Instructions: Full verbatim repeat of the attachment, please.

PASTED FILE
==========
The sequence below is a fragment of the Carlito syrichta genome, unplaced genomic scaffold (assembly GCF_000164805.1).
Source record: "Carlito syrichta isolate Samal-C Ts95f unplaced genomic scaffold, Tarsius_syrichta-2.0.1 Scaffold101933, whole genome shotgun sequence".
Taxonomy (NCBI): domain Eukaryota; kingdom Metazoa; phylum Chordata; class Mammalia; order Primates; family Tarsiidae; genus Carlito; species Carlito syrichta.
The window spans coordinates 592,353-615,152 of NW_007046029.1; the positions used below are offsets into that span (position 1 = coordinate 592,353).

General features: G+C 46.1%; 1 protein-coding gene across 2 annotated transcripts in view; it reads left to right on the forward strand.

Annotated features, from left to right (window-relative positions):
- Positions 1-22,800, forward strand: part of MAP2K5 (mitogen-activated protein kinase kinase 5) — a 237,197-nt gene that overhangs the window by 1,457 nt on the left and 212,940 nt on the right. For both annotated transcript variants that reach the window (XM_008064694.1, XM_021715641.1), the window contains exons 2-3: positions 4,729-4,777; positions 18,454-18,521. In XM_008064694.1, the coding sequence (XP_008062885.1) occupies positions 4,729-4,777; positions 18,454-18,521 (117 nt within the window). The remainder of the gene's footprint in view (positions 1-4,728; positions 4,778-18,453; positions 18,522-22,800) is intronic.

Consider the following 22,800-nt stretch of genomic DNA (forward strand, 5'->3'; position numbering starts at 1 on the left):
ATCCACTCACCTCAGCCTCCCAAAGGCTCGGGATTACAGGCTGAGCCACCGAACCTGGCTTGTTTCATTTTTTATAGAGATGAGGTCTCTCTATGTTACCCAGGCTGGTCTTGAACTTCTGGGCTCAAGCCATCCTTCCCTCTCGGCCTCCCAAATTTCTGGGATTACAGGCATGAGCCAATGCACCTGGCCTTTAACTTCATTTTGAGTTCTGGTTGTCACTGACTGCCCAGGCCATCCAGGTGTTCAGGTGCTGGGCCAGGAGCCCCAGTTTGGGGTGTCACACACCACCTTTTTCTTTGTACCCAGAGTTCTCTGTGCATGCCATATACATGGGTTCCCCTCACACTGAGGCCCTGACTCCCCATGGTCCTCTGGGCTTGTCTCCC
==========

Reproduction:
The sequence below is a fragment of the Carlito syrichta genome, unplaced genomic scaffold (assembly GCF_000164805.1).
Source record: "Carlito syrichta isolate Samal-C Ts95f unplaced genomic scaffold, Tarsius_syrichta-2.0.1 Scaffold101933, whole genome shotgun sequence".
Taxonomy (NCBI): domain Eukaryota; kingdom Metazoa; phylum Chordata; class Mammalia; order Primates; family Tarsiidae; genus Carlito; species Carlito syrichta.
The window spans coordinates 592,353-615,152 of NW_007046029.1; the positions used below are offsets into that span (position 1 = coordinate 592,353).

General features: G+C 46.1%; 1 protein-coding gene across 2 annotated transcripts in view; it reads left to right on the forward strand.

Annotated features, from left to right (window-relative positions):
- Positions 1-22,800, forward strand: part of MAP2K5 (mitogen-activated protein kinase kinase 5) — a 237,197-nt gene that overhangs the window by 1,457 nt on the left and 212,940 nt on the right. For both annotated transcript variants that reach the window (XM_008064694.1, XM_021715641.1), the window contains exons 2-3: positions 4,729-4,777; positions 18,454-18,521. In XM_008064694.1, the coding sequence (XP_008062885.1) occupies positions 4,729-4,777; positions 18,454-18,521 (117 nt within the window). The remainder of the gene's footprint in view (positions 1-4,728; positions 4,778-18,453; positions 18,522-22,800) is intronic.

Consider the following 22,800-nt stretch of genomic DNA (forward strand, 5'->3'; position numbering starts at 1 on the left):
ATCCACTCACCTCAGCCTCCCAAAGGCTCGGGATTACAGGCTGAGCCACCGAACCTGGCTTGTTTCATTTTTTATAGAGATGAGGTCTCTCTATGTTACCCAGGCTGGTCTTGAACTTCTGGGCTCAAGCCATCCTTCCCTCTCGGCCTCCCAAATTTCTGGGATTACAGGCATGAGCCAATGCACCTGGCCTTTAACTTCATTTTGAGTTCTGGTTGTCACTGACTGCCCAGGCCATCCAGGTGTTCAGGTGCTGGGCCAGGAGCCCCAGTTTGGGGTGTCACACACCACCTTTTTCTTTGTACCCAGAGTTCTCTGTGCATGCCATATACATGGGTTCCCCTCACACTGAGGCCCTGACTCCCCATGGTCCTCTGGGCTTGTCTCCC